The sudden arrival of rodents in the neighborhood is an issue no one particularly likes. And when they do arrive (or simply come out of hiding), folks are quick to try and find someone or something to blame.
Enter urban chickens to take the blame.
I fear some urban chicken proponents might be too quick to state that urban chickens are NOT the reason rats show up in a neighborhood.
Let's look at the rat facts as related by Judy Haley in her ChronicleHerald.ca article, "Urban chickens bring urban rats":
- rats flock to food sources;
- they remain close to the food source and breed;
- rats are attracted to bird seed and chicken feed;
- if rats were already present, they multiply once a new food source is introduced; and
- areas of clutter also provide nesting spots for rats.
However, to link the appearance of urban rats solely on the keeping of chickens in an urban setting seems to be using a bit too broad a brush to paint the blame. There are many food sources, not the least of which is improper keeping of trash in between pickups, leaving kibble in a bowl for "outdoor cats" or yard-kept dogs, seeds and pellets in a bird feeder, etc.
Responsible urban chicken farmers know to keep a clean coop, to only put as much feed as necessary out for the chooks while storing the rest in an air- and water-tight container, and disposing of any coop clutter (poop, nesting material, etc) quickly and thoroughly.
So, yes, the opportunity is there for irresponsible urban chicken keeping to attract rats, but common sense (which unfortunately seems in short supply in some places) should help keep rats from becoming a problem.
Have you noticed rats around your hen house? How have you taken care of the problem?
UPDATE (2/22): Following a discussion on rats on a listserv, I found this great resource from UC IPM on how to "manage" rats: Rat Management Guidelines.
Photo Credit: Matthieu A. on Flickr
No rats in the coop/run (yet? Ick, knocking on wood/etc.) but we did find a teeny tiny mouse in the compost pile...
We actually keep the chicken food in the garage in a sealed container so rats would have to force their way into the coop in order to have any chance of finding the hens' food. I've read where chickens pretty much attack rats on site, too.
No rats in my coop or run, but I'm sure that mice are visiting. There have been mice in the (detached) garage since I moved in to this house, well before getting chooks. There are no food sources in the garage (all seed and other edibles are kept either in the house or sealed inside metal containers) so I guess the mice are just using the garage as a dry shelter. I'm sure they find plenty of seeds and such on the plants in my yard, and may steal a bit from the hens if they can.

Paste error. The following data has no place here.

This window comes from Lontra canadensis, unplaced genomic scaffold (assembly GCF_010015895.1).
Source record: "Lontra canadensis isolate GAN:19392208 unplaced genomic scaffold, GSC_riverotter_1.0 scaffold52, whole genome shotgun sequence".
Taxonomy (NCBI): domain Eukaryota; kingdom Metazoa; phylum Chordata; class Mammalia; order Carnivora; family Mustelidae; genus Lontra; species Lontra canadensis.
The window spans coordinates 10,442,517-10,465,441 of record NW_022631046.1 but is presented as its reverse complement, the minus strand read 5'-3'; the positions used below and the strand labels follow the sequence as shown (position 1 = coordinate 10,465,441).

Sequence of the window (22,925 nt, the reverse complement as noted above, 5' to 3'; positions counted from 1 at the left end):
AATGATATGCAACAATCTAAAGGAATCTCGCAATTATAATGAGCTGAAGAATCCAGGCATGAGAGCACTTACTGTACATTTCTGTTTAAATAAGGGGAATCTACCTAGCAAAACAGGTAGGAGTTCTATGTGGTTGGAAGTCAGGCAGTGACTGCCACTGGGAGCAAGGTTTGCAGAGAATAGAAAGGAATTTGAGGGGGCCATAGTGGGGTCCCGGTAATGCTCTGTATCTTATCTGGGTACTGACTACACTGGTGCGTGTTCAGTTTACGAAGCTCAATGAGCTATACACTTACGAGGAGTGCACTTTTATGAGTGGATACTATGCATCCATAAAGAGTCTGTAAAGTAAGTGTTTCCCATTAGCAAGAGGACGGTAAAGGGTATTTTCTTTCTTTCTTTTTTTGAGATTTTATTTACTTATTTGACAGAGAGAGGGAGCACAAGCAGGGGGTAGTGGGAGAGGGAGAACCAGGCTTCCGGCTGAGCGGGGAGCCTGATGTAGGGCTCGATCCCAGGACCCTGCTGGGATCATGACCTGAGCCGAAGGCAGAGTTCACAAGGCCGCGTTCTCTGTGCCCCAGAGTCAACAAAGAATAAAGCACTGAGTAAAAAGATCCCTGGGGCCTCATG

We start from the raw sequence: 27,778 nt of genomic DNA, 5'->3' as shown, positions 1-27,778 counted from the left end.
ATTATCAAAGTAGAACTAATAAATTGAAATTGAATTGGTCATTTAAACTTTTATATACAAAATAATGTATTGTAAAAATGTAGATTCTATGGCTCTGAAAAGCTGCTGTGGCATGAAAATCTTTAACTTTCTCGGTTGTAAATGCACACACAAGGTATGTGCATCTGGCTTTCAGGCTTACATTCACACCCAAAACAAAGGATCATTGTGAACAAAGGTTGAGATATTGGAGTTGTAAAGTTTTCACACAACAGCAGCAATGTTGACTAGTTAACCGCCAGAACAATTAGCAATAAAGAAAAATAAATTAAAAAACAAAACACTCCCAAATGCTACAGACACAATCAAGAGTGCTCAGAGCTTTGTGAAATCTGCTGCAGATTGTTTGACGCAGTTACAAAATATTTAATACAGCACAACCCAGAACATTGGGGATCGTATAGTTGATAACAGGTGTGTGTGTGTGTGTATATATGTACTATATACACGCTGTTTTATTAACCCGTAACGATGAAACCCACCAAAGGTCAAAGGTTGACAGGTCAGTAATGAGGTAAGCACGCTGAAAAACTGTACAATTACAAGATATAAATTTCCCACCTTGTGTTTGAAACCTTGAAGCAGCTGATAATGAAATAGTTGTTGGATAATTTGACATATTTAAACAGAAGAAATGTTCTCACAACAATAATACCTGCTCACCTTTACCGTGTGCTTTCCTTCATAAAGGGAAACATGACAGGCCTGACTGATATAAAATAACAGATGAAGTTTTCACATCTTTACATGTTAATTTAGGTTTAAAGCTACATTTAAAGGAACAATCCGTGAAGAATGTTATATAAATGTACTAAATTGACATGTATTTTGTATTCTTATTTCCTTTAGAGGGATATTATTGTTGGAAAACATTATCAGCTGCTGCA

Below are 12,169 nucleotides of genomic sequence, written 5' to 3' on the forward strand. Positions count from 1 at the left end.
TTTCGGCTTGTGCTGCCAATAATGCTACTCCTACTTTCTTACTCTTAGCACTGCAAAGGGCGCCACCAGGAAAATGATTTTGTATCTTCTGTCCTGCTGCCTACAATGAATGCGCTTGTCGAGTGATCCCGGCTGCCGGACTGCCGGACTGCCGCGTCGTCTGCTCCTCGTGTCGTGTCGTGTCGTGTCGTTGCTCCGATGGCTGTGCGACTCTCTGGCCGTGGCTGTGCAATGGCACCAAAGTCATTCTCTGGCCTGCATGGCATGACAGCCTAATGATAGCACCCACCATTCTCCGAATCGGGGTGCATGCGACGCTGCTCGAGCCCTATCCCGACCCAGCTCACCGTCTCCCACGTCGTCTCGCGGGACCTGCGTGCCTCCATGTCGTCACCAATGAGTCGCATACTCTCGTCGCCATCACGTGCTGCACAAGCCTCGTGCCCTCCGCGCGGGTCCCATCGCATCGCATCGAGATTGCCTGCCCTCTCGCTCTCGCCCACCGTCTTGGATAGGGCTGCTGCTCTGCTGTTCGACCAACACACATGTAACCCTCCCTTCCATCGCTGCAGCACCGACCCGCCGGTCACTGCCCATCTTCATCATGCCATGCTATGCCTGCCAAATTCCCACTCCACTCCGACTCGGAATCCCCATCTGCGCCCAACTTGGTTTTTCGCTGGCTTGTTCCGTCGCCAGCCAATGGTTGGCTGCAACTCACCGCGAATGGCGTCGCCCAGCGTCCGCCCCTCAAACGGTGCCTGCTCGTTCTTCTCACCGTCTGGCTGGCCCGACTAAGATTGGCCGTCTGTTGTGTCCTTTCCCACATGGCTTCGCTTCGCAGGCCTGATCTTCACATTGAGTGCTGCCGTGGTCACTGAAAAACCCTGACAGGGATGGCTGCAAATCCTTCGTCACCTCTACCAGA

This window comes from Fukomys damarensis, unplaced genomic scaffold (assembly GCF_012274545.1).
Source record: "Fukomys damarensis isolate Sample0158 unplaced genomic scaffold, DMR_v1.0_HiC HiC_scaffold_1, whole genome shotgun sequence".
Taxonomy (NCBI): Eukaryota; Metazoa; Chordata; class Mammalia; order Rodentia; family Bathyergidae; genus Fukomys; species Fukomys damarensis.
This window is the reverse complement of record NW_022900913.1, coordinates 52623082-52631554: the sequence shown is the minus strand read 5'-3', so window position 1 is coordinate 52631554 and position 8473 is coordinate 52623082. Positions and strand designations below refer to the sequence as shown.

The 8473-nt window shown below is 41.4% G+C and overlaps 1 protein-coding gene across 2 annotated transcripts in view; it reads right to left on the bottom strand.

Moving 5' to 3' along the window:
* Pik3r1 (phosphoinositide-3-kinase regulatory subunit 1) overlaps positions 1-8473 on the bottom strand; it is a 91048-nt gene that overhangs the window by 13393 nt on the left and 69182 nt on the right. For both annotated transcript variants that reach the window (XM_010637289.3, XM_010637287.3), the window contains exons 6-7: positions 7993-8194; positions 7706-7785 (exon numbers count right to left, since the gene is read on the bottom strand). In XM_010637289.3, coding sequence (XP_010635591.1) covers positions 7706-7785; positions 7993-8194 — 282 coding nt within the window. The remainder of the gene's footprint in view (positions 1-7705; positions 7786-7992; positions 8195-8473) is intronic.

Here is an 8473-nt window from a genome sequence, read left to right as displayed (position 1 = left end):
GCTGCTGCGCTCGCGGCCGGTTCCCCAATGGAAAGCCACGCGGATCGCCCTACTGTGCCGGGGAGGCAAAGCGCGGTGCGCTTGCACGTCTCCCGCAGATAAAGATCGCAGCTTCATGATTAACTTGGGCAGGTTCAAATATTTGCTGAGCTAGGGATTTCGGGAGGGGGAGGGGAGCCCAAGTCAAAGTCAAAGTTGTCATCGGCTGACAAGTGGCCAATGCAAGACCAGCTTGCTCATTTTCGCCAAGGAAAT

The only rats I've seen in the neighborhood are hanging out around the open trash bins. They much prefer the leftover pizza, chicken bones, etc. that are spilling out of these improperly managed containers.
We don't have rats here, either. We keep the food in the garage and bring in the girl's food at night. We have owls and hawks in the neighborhood which helps keep the rodent population down, I think.
We have rats here especially in the winter. I cover my eglu run with a plastic tarp and blanket so I think the rats burrow in there to keep warm and of course for all the food the chickens drop on the floor. We take the food in at night and seal it all in a metal container in the garage. We had this problem last year as well but once we removed the cover they didn't come back. This year we put 1/4 inch wire mesh under the coop but I think we must of left a gap. We also put out glue traps but of course it snowed as soon as we did. Of course for living in the city of Chicago our back yard is quite the urban wilderness. I've seen oppossum, rats, mice, feral cats, squirrels, raccoons and tons of different types of birds.
when the food is in a safe place no rats can get chicken food. so i think everyone should keep food in safe place.
Have not seen a rodent problem so far. Our chicks are 9 months old. We keep their food/supplies in our coldframe/greenhouse.
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